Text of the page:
1982’sBlade Runner film one of the reasons a lot of us fell in love with synths. So, with the sequel out, let’s look back on that music.
“It was like being in the cave of a magician,” Ridley Scott says. “I’d be there at 2am … watching him just muck about.”
Vangelis: “I don’t really like working on film … everybody’s under pressure.”
Surely no composer – not even the legendary Wendy Carlos – managed to inspire so many obvious rip-off sound presets. (Barely-veiled references to chariots and fire and Deckard were there just to avoid any doubt.) And Blade Runner is essentially without comparison, with thick synthesizer instrumentations that recall the colors and shapes of orchestral timbres but are simultaneously unmistakably synthetic and new.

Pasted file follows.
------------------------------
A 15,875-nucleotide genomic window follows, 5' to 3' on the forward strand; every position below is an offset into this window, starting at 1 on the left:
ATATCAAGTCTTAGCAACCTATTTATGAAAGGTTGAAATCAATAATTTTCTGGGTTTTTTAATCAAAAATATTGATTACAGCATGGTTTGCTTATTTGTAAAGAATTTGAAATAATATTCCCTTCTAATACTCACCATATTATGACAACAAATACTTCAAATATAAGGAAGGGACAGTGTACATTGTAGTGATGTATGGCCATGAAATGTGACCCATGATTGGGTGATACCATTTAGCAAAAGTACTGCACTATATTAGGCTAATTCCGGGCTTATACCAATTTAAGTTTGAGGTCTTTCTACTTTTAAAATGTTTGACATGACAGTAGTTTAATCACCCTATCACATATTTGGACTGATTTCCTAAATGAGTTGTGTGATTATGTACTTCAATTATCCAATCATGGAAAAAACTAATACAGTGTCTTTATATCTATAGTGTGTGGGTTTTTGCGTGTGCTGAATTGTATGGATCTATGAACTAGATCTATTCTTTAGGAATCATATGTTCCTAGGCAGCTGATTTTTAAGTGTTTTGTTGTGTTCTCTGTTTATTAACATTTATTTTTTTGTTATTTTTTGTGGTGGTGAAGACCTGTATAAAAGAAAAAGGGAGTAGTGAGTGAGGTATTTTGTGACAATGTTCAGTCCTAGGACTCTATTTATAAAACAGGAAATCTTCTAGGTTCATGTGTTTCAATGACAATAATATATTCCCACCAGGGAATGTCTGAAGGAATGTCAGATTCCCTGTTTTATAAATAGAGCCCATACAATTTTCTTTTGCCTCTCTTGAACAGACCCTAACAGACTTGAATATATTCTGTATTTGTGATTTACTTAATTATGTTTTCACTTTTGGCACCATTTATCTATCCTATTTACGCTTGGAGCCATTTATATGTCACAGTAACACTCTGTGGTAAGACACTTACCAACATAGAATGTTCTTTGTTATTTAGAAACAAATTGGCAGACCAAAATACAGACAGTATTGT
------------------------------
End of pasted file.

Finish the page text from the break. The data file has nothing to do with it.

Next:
In fact, you might reasonably argue that Blade Runner was one of the popular vehicles to introduce the public to the capabilities of the polysynth, after years of rock music dominated by the Minimoog and its ilk.
Eink, E-paper, Think Ink – Collin shares six segments pondering the unusual low-power display technology that somehow still seems a bit sci-fi – http://adafruit.com/thinkink
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